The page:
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Regional News

State Senate Hears Testimony on Water Rights

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Photo courtesy of Jean-Daniel Echenard via Flickr

A Washington state Senate subcommittee took testimony this week on two bills aimed at dealing with a Supreme Court decision that has left questions over water rights.

The Supreme Court’s Hirst decision from October means Washington counties must make sure there’s enough available water before issuing permits for new developments.

The result of the rule is if someone wants to build a house that relies on that well, they’ll have to prove they won’t infringe on someone else’s water right or violate environmental rules designed to protect fish.

Now two Senate bills have been introduced dealing with the ruling. One, SB 5024, would codify the Hirst ruling, along with some mitigation efforts to protect fish and stream flows. The other, SB5239, would rescind the rule.

Critics say the decision is a major obstacle to obtaining building permits in the county. Spokane County Commissioner Al French says the Hirst decision has created more work for county staff, and makes it difficult for people who want to build homes on unincorporated areas of the county. He cites an example as someone who built their home first, before putting in a well.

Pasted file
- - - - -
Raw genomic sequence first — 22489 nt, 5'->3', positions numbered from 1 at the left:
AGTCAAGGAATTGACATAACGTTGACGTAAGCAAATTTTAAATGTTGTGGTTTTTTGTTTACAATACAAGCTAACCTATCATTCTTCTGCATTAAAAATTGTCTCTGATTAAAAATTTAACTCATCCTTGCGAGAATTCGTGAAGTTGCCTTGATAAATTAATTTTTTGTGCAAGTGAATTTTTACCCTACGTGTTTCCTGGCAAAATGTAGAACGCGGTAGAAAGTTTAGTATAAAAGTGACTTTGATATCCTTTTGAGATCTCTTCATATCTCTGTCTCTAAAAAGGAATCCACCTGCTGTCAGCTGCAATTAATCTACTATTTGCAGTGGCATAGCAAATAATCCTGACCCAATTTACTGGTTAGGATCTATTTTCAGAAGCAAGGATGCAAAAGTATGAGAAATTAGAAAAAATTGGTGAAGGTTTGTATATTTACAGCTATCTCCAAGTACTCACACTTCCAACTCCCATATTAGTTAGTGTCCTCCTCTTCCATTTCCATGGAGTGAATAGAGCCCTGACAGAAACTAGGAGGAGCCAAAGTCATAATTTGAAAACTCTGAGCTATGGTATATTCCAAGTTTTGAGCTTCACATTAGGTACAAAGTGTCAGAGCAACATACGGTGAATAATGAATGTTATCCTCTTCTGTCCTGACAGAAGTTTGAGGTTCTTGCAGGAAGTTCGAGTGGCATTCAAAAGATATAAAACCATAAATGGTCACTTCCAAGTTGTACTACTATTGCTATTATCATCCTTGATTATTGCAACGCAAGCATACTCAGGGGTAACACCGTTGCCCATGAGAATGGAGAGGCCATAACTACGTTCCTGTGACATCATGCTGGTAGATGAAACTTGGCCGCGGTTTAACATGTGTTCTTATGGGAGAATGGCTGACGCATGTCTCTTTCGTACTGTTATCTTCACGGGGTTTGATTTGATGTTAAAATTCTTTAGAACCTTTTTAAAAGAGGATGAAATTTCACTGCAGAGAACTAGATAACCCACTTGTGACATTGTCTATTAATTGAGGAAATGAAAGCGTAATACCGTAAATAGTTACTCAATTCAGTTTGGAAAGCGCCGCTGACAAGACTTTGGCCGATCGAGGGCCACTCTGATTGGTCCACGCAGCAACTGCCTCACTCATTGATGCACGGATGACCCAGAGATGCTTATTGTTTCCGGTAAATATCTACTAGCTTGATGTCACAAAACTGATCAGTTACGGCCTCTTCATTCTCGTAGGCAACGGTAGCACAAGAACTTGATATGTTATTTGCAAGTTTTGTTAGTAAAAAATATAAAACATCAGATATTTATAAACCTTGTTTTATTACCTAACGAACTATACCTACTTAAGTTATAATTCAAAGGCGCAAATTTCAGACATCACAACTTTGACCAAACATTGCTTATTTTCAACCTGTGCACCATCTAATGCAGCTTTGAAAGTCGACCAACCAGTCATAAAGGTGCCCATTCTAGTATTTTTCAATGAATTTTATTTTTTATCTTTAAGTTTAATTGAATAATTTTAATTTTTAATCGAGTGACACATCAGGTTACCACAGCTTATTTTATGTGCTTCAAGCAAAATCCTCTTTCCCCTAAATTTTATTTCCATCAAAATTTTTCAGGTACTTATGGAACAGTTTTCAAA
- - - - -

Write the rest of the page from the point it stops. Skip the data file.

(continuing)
“Then you went out and drilled your well, because you know there is water there, and hook it up to the house. Well, if you were caught in that position, you would not be allowed to drill the well, so you could have a built home with no access to water,” French said.

Similarly, French says, someone could run into problems if they drilled their well first while they waited for a couple of years to build their house.

“So you could have property, you could have the well, you could know that you have water, but still not be able to build a house on it, because you didn’t put the water to use,” he said.

The Hirst decision came as a result of a lawsuit by the group Futurewise. Kitty Klitzke from that organization says Spokane County’s method of approving water wells, before the decision, was inadequate in its efforts to protect other water users.

“The health district rubber stamps them. And it was crystal clear to us, when we saw samples of some of the pump tests, that the health district had submitted to them, that they had approved, and they hadn’t even looked at them. They were mathematically incorrect, a couple of them,” Klitzke said.

The health department requirements called for at least one gallon of water per minute, which the Futurewise spokeswoman says is inadequate to ensure there is enough water for all users.

The two bills each received a hearing in Olympia this week, where dozens of people testified.